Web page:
How many times have you found yourself in a workplace where you have to gauge the mood of a colleague or boss to know if you are going to have a good or bad day?
Have you ever worked in an environment where the stress levels go through the roof when the boss walks into the room because you don’t know if it’s you or someone else who’s going to be picked on or shamed this time?
Unfortunately, I’ve yet to find someone that has not ever worked in an environment like this at some time or other and experienced the feeling of dread when they wake up on a Monday morning anticipating another day working in that environment.
This environment is created by something we call unsafe leadership – the outcome of a disconnected leader. While it can be also called a toxic workplace, let’s discuss why it’s far more serious than the label ‘toxic’ and what can be done about it.
Toxic leadership versus unsafe leadership
There are many articles dedicated to toxic work environments and the symptoms may appear the same, but once you understand that it’s not the toxicity that can make a work environment unhealthy but what it is creating the issue is far more serious.
When an environment is poisoned by a toxic leader the entire workplace becomes unsafe. When people work in an environment that is ‘unsafe’ it is impossible for anyone to perform at a competent level, let alone a high one, because when it comes to your safety, we as humans shut off other parts of the brain when we are in danger. (Check out my blog about how the brain works when under stress here.)
It’s not the toxicity that is the problem, it is the effect that poison has on the people and the organisation. A toxic leader suggests that there is a one-shot cure – either take the medicine or get rid of the toxic leader, whereas an unsafe leadership alludes to many issues that might be underlying to make that workplace unsafe. Simply removing that toxicity is not always the answer. And what if that toxic leader is you?
Unsafe leadership and disconnected leaders.
The leaders that I work with never want to be labelled a ‘crap boss’ and indeed most leaders come to work trying to do the best they can with the skills and experience they have. The problem we face in an industry is that multiple generations of poor leaders are now teaching the leaders of tomorrow how to do things badly.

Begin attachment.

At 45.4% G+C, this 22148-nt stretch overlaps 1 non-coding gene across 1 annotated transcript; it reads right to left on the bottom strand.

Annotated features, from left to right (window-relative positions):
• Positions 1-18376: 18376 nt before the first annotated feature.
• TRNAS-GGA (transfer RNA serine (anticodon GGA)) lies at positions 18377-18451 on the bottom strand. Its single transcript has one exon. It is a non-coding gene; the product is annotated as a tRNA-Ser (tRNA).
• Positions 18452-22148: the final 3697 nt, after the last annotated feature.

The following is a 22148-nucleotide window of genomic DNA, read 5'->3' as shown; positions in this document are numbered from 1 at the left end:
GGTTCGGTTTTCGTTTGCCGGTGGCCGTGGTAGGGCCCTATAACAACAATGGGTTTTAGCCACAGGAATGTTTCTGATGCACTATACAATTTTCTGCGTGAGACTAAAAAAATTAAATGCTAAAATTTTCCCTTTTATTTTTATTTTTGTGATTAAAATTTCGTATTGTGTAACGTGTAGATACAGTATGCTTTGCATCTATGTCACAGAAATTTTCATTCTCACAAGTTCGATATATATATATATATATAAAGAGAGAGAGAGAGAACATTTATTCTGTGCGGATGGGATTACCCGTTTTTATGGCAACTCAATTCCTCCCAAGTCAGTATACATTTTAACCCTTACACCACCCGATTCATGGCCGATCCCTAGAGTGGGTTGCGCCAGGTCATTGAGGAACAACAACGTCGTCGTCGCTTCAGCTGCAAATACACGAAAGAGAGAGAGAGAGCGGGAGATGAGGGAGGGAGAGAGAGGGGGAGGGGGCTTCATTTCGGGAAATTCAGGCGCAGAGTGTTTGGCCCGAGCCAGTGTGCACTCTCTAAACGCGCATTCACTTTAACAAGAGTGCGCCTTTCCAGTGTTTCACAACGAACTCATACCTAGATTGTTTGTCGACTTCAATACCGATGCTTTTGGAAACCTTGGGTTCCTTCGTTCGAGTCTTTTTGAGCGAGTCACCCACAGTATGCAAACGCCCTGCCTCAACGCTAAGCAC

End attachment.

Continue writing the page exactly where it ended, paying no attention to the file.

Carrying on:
The only way to break this cycle is for a fundamental understanding of how we are wired – knowing that a large part of how we operate as humans, let alone as leaders, comes back to a time well before we were put in an organisational structure. When we can connect to this understanding and connect with the real needs of a workplace and how to keep it ‘safe’ in the modern age we can then start to create a leadership style that is safe.
Attributes of a safe leader
Unsafe leaders are not just ones that overtly criticise, or stand over their teams. They also can be seen as having different expectations for individuals where they display favouritism and might reprimand one team or employee while overlooking the same issues in another.
When we see safe leaders in action we often see them cultivating high levels of trust, are adept at really listening to their team (and not just waiting for their turn to talk) and have one standard and expectation for everyone.
They can do this because they have a clear purpose that is communicated to everyone, at all levels. When everyone is on the same page and held to the same expectations then this produces a safer environment for teams and individuals to innovate while still knowing where the boundaries lie.
Prosperity before profit
When we talk about safe leadership it makes sense that we also talk about prosperity, not profit. Prosperity comes from a place of managing the welfare of everyone inside an organisation, whereas profit only looks at the monetary outcome of an organisation, with disregard for the people that work within it. Whether you like it or not, if you are in business, you are in the business of people – both as employees and customers.
Leaders need to step up and start thinking about what is best for the people because when they get this right, wonderful things start happening to both the bottom and top lines of an organisation.
Creating a competitive advantage through people
Today, an organisations biggest competitive advantage is their people. The leader’s role is to look after the team and protect them, allowing for an environment that will develop the people and tap into their collective intelligence.
By prioritising the health and prosperity of the ‘community’ of an organisation and being a safe leader, the people will connect with the organisation and each other and the safe environment will also create more productive individuals.
Safe leadership goes well beyond eliminating a ‘toxic person’ because that toxic person is a product of their environment. When you look at what has made that person toxic in the first place, and how we are wired as human beings to want to be guided by safe leadership, you can then start seeing a way to turn the environment and people within it around.